I am not advocating for piracy, but I also maintain that books in the public domain should be fucking free. Don’t pay for that ebook of Jane Eyre. Get it from Google Books or Project Gutenberg. Hell, even your Books app on your phone probably has free copies of the classics. Not interested in the classics? Here are some options for other (free) books:
I mean, you could email the publisher directly and beg for a free physical copy, but if you’re like me and social interactions (even email) make you break out in hives, then NetGalley and Edelweiss are good options. I love NetGalley (spoiler: I have a librarian account, so YMMV on experience), but I do admit that there are some tips to getting approved by publishers, one of which is actually reviewing the books on NetGalley and elsewhere (in a timely fashion), keeping a decent ratio, and staying within your niche (you can state which genres you prefer and sometimes reviewers match that), and also having an updated profile.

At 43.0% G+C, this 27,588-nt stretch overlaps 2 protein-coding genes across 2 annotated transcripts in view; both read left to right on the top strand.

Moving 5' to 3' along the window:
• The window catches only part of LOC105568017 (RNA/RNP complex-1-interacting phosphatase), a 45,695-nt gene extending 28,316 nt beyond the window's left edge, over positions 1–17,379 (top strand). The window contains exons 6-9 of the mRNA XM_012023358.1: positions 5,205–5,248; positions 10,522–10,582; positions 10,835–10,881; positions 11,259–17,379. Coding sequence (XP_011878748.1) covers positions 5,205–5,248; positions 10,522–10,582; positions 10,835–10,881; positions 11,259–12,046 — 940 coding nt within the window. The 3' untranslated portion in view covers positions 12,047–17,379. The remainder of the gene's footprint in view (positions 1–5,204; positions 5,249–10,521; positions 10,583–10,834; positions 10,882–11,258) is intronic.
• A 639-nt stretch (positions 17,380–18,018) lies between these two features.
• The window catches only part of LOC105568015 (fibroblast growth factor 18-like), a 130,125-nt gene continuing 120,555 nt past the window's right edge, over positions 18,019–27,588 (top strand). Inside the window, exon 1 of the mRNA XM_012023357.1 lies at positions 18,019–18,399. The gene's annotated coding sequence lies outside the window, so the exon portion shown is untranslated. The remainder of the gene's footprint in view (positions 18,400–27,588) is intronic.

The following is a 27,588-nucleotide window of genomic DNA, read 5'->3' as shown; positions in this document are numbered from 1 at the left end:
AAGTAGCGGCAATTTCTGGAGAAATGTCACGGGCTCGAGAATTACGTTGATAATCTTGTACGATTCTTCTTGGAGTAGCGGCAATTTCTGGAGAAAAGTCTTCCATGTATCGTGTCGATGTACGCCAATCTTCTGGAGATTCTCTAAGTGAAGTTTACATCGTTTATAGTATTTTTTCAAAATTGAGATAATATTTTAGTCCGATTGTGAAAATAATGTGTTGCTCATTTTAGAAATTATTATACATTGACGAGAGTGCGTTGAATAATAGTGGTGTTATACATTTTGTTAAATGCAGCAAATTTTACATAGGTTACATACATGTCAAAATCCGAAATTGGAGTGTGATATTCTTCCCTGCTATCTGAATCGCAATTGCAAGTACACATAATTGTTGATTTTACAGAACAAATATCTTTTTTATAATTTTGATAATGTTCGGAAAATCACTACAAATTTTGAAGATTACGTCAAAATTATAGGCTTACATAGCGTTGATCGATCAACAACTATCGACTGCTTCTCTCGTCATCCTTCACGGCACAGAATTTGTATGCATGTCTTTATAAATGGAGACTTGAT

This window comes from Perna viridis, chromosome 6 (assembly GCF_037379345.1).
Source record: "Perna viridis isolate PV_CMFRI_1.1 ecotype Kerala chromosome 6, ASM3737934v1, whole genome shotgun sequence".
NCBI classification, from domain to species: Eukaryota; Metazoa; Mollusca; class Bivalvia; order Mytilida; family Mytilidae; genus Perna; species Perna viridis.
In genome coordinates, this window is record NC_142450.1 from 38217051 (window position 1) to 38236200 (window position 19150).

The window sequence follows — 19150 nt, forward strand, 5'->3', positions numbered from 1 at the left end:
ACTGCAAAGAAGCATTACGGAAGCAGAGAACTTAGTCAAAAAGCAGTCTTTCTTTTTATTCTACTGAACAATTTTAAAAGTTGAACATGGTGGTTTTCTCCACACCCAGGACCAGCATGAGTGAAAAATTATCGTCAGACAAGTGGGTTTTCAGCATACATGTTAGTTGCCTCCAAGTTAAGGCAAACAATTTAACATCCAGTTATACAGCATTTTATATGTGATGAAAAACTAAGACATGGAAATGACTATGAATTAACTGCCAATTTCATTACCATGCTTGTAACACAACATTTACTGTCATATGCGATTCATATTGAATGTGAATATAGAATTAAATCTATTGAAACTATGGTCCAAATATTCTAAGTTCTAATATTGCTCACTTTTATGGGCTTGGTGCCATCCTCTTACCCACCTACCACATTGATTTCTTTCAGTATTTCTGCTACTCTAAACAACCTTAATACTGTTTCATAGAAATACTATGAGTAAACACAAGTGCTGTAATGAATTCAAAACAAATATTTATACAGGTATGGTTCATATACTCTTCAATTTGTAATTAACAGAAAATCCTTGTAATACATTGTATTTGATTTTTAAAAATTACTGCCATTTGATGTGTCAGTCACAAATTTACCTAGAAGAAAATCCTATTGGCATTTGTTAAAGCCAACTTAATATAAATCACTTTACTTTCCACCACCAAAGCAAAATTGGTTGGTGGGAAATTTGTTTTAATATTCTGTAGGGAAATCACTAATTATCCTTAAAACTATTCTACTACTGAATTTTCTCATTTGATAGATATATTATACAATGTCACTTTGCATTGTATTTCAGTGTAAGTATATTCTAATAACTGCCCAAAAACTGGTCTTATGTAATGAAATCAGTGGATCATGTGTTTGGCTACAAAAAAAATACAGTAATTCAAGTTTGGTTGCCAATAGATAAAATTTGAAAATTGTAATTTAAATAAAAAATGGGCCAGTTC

I have shit luck with Edelweiss, however, but I do know that some people love it more than NetGalley. One of the perks of Edelweiss is that if you disapproved for an ARC, you can request that title again, and again, and again.
This is another pay (review) to play (get free books) website, where the winnings are free physical arcs the publishers send to you.
Spoiler: I don’t like it as much as NetGalley because it’s a lot more work to build up points for a free book (that someone else might claim), and the lottery is hard as hell to win (don’t even get me started on fucking Goodreads Giveaways). Plus, the selection is not as varied and you have to keep track of when the lottery and first looks and whatnot are closing.
Literally just what it says, available in the Apple AppStore. Search “Audiobooks” and there is an app called Audiobooks that is filled with free audiobooks from works that are in the public domain. It’s a great way to read the classics for free.